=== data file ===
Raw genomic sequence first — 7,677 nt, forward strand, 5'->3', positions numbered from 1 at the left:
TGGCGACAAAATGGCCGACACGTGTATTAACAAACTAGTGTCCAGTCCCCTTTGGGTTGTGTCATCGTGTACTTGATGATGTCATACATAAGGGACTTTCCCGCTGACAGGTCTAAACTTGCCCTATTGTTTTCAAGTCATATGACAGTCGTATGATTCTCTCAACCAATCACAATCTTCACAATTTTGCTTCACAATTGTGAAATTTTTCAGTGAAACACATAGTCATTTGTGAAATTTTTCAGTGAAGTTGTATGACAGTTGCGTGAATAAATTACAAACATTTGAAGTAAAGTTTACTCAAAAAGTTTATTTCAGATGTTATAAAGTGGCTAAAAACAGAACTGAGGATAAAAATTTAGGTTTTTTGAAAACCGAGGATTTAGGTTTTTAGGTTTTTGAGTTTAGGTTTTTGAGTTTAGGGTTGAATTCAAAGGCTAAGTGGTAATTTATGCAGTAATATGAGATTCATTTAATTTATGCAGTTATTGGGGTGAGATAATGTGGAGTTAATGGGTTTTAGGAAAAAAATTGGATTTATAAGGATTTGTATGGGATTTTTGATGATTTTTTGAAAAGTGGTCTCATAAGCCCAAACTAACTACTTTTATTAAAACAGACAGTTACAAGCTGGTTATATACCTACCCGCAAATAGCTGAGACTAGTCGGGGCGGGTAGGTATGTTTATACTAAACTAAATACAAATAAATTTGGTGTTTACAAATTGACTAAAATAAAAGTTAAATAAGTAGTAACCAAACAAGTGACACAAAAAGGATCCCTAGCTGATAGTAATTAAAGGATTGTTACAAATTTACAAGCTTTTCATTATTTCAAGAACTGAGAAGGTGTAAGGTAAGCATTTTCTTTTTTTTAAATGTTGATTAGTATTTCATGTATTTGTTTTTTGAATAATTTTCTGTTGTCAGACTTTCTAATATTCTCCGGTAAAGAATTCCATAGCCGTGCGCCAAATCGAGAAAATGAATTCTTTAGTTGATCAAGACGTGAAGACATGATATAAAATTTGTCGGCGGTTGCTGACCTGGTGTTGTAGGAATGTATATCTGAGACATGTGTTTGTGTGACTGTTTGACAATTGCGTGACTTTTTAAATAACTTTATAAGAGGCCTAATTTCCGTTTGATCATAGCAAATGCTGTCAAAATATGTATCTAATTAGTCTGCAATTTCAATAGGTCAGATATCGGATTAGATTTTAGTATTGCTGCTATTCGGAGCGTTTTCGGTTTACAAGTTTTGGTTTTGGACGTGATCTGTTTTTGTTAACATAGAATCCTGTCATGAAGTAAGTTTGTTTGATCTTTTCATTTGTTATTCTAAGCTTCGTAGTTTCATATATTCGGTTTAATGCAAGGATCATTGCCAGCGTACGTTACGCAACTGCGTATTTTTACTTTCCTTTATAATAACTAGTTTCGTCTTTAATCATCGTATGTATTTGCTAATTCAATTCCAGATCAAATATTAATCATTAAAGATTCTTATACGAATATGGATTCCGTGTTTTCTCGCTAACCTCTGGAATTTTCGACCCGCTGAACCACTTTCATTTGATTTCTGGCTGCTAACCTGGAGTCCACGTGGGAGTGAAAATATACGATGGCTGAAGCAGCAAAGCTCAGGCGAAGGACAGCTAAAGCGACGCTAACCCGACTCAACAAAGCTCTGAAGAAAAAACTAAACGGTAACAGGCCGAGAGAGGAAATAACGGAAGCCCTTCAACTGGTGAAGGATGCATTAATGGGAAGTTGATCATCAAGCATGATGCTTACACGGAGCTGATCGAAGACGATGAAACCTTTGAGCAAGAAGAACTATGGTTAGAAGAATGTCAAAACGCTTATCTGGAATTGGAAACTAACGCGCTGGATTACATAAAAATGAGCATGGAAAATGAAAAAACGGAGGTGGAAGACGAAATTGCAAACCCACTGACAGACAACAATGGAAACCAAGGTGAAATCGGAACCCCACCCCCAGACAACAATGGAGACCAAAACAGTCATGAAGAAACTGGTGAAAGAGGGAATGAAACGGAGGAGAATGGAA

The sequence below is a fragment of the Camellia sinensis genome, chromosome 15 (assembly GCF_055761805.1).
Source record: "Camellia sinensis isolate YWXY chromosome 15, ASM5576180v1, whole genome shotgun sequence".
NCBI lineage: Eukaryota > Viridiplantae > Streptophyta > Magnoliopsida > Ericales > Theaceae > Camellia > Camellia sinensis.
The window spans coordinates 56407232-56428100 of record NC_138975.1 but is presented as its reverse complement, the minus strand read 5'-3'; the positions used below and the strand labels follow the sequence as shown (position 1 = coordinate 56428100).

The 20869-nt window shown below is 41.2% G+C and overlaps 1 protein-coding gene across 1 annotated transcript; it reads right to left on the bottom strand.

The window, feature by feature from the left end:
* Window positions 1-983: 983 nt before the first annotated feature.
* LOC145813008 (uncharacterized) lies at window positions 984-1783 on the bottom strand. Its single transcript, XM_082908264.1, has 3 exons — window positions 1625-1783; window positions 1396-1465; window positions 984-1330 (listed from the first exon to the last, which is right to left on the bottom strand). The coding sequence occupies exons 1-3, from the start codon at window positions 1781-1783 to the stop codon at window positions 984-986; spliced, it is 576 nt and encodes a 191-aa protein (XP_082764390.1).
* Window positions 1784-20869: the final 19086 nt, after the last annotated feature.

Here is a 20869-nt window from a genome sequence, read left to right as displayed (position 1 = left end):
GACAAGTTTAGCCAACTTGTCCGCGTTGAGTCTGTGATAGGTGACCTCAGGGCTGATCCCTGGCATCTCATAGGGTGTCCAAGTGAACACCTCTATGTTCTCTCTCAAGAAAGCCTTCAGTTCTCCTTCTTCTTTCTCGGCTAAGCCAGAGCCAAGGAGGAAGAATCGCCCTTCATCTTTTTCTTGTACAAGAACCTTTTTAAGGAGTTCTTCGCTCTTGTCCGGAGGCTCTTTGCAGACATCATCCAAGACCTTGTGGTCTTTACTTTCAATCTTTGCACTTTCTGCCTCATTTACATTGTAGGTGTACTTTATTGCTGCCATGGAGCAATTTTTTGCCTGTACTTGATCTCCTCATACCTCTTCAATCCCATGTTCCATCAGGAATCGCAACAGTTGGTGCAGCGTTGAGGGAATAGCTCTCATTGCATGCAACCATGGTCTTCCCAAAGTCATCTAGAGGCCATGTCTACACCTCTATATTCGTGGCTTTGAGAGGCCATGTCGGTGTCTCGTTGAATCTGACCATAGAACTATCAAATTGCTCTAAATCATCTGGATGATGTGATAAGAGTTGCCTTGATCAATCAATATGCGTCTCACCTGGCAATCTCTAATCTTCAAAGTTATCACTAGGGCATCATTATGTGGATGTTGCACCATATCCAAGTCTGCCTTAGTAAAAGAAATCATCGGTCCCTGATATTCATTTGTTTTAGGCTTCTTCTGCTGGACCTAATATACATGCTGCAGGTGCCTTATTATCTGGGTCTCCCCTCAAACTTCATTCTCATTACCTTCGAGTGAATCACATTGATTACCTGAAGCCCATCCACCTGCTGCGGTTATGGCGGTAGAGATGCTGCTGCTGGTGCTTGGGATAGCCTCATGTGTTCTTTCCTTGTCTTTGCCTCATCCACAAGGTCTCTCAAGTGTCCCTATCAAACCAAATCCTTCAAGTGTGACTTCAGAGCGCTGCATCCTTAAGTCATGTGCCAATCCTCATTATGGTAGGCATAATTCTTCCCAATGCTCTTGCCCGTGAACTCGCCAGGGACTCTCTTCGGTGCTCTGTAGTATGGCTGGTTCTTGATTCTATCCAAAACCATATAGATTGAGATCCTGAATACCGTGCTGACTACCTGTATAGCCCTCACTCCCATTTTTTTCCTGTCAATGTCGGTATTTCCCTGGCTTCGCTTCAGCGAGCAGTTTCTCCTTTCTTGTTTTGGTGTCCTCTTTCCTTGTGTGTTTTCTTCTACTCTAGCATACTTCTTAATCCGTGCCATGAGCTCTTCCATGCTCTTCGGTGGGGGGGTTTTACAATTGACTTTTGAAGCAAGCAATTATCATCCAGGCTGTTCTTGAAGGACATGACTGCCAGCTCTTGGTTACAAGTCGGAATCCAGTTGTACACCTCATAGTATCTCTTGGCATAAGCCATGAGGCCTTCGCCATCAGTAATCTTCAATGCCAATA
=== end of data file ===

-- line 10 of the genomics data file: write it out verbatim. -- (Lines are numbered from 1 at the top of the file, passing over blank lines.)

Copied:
* LOC145813008 (uncharacterized) lies at window positions 984-1783 on the bottom strand. Its single transcript, XM_082908264.1, has 3 exons — window positions 1625-1783; window positions 1396-1465; window positions 984-1330 (listed from the first exon to the last, which is right to left on the bottom strand). The coding sequence occupies exons 1-3, from the start codon at window positions 1781-1783 to the stop codon at window positions 984-986; spliced, it is 576 nt and encodes a 191-aa protein (XP_082764390.1).